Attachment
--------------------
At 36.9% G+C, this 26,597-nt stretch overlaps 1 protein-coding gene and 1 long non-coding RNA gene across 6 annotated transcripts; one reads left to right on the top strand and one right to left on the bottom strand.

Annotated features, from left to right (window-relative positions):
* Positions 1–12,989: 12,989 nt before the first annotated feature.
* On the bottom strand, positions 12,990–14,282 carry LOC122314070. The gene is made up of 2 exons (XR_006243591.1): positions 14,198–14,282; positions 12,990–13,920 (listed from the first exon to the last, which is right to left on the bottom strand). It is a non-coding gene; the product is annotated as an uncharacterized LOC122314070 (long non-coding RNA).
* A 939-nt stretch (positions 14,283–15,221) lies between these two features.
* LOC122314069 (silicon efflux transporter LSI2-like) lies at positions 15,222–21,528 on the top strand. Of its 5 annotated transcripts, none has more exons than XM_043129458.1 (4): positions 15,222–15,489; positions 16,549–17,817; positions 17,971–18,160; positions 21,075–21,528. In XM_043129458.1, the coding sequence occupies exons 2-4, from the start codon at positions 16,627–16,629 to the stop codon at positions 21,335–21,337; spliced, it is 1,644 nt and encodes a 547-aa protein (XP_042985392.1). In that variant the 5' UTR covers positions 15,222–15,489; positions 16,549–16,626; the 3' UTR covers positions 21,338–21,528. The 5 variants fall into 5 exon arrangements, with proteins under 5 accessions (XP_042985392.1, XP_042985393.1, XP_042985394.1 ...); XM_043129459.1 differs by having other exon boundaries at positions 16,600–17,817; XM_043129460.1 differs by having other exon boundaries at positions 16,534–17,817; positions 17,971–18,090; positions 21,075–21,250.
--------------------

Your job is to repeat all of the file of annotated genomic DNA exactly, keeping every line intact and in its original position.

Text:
At 36.9% G+C, this 26,597-nt stretch overlaps 1 protein-coding gene and 1 long non-coding RNA gene across 6 annotated transcripts; one reads left to right on the top strand and one right to left on the bottom strand.

Annotated features, from left to right (window-relative positions):
* Positions 1–12,989: 12,989 nt before the first annotated feature.
* On the bottom strand, positions 12,990–14,282 carry LOC122314070. The gene is made up of 2 exons (XR_006243591.1): positions 14,198–14,282; positions 12,990–13,920 (listed from the first exon to the last, which is right to left on the bottom strand). It is a non-coding gene; the product is annotated as an uncharacterized LOC122314070 (long non-coding RNA).
* A 939-nt stretch (positions 14,283–15,221) lies between these two features.
* LOC122314069 (silicon efflux transporter LSI2-like) lies at positions 15,222–21,528 on the top strand. Of its 5 annotated transcripts, none has more exons than XM_043129458.1 (4): positions 15,222–15,489; positions 16,549–17,817; positions 17,971–18,160; positions 21,075–21,528. In XM_043129458.1, the coding sequence occupies exons 2-4, from the start codon at positions 16,627–16,629 to the stop codon at positions 21,335–21,337; spliced, it is 1,644 nt and encodes a 547-aa protein (XP_042985392.1). In that variant the 5' UTR covers positions 15,222–15,489; positions 16,549–16,626; the 3' UTR covers positions 21,338–21,528. The 5 variants fall into 5 exon arrangements, with proteins under 5 accessions (XP_042985392.1, XP_042985393.1, XP_042985394.1 ...); XM_043129459.1 differs by having other exon boundaries at positions 16,600–17,817; XM_043129460.1 differs by having other exon boundaries at positions 16,534–17,817; positions 17,971–18,090; positions 21,075–21,250.